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Macau junket operator disappears with $1.3 billion owed to MGM (and 3 others)

Discussion in 'Casino Industry & Development' started by donfairplay, May 1, 2014.

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  1. donfairplay

    donfairplay Low-Roller

    Feb 12, 2013
    Trips to Las Vegas:
    This story just broke in the WSJ. Pretty crazy, I hadn't heard of the Macau junket operator industry, apparently its a $30 billion industry run by 220 people (well, 220 licensed operators).

    Mods, although it doesn't count as a Las Vegas casino specifically, we have threads about MGM/CET developments in other parts of the USA.

    Google the title to read the whole WSJ article:
    Junket Figure's Disappearance Shakes Macau's Gambling Industry

    Huang Shan Is Believed to Owe Up to $1.3 Billion, Leaving Investors Struggling to Get Their Money Back

    May 1, 2014 3:32 p.m. ET

    The disappearance of a Macau junket figure believed to owe up to 10 billion Hong Kong dollars ($1.3 billion) is roiling the world's largest casino market and putting a spotlight on the opaque network of middle men who drive nearly two-thirds of the Chinese territory's gambling revenue.

    Unlike other gambling hubs like Las Vegas, Macau depends on junkets for many of its customers. These companies bring high-spending gamblers to the casinos from mainland China, issue them credit and collect players' debts in exchange for commissions. The system took root there because the Chinese government imposes restrictions on how much cash its citizens can take out of the mainland and because gambling debts aren't considered valid inside China.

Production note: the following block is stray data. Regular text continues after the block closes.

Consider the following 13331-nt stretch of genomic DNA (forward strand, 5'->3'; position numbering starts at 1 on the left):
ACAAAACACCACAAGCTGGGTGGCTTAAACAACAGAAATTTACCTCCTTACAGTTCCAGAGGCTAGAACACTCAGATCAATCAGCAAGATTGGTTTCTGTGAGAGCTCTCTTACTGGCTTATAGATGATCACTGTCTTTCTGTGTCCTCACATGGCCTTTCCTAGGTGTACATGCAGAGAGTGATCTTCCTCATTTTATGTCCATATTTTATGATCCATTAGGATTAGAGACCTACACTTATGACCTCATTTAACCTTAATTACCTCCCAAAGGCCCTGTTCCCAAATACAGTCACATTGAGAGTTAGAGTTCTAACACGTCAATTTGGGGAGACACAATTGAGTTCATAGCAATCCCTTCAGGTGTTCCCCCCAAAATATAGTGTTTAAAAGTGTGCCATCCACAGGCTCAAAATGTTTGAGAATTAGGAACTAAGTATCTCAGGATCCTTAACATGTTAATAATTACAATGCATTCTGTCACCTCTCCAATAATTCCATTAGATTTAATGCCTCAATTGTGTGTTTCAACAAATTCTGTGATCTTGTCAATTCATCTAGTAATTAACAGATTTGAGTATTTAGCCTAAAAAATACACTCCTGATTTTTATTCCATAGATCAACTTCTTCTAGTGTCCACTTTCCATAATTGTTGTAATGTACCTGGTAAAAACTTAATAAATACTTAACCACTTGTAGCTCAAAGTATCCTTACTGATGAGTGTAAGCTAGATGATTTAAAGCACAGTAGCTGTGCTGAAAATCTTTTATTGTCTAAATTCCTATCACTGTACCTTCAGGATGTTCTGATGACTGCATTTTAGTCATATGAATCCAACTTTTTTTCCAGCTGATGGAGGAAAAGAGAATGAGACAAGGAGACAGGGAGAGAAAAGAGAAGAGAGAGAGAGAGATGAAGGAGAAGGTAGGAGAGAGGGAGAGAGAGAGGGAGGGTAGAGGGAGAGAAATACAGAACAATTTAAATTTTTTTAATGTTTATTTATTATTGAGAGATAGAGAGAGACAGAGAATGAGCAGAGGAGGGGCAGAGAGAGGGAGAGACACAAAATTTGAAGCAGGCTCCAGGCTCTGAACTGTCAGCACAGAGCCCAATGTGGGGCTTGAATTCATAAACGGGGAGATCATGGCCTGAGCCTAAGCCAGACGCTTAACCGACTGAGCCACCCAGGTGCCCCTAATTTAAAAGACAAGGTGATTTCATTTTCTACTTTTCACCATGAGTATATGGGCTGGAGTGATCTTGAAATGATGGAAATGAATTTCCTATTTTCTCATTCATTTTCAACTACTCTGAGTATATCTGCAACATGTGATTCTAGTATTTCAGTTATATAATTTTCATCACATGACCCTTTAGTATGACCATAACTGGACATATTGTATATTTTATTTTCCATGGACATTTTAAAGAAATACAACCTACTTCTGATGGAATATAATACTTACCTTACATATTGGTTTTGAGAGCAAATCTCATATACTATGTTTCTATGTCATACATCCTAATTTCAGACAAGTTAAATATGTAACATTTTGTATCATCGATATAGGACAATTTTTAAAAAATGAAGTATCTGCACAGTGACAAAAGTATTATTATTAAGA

Huang Shan, a junket operator active in Macau's gambling industry for around four years, disappeared sometime last month, according to several senior casino and junket industry executives investigating the matter. Mr. Huang's disappearance leaves investors struggling to recoup up to $1.3 billion, they said.

    Mr. Huang had developed a large business by offering investors payouts of 2.5% a month, higher than the industry standard of 1% to 2%, said some of the executives. Junkets operate much like banks, taking cash from investors and lending it out to gamblers. Many investors agree to fund that lending in return for fixed monthly dividends.
    The junket company that Mr. Huang was affiliated with—Macau's Kimren Group—operated at four casinos: SJM Holdings Ltd.'s Grand Lisboa, Galaxy Entertainment Group Ltd.'s StarWorld, Melco Crown Entertainment Ltd.'s Altira and MGM Resorts International's MGM Macau.
  2. BackInVegas

    BackInVegas VIP Whale

    Mar 14, 2008
    Trips to Las Vegas:
    That is pretty interesting. Going to have to read up on that and contact some folks I know in Singapore.
  3. Kickin

    Kickin Flea

    Aug 10, 2012
    So much of the business there is controlled by junket operators and all of the ones I've seen look like they walked straight out of an Asian gangster movie. Yakuza or Triads or something.

    We were part of a syndicate several years ago making a debt investment to one of the major operators in Macau. Their execs took us all around their casinos and in every single room there was some big baccarat players and standing nearby were their junket operators. Maybe lower level guys keeping an eye on things. They were young and totally slicked out with tight dark and shiny suits, dark sunglasses, pointy shoes, slick hair. You couldn't have imagined a more stereotypical looking gangster if you tried.
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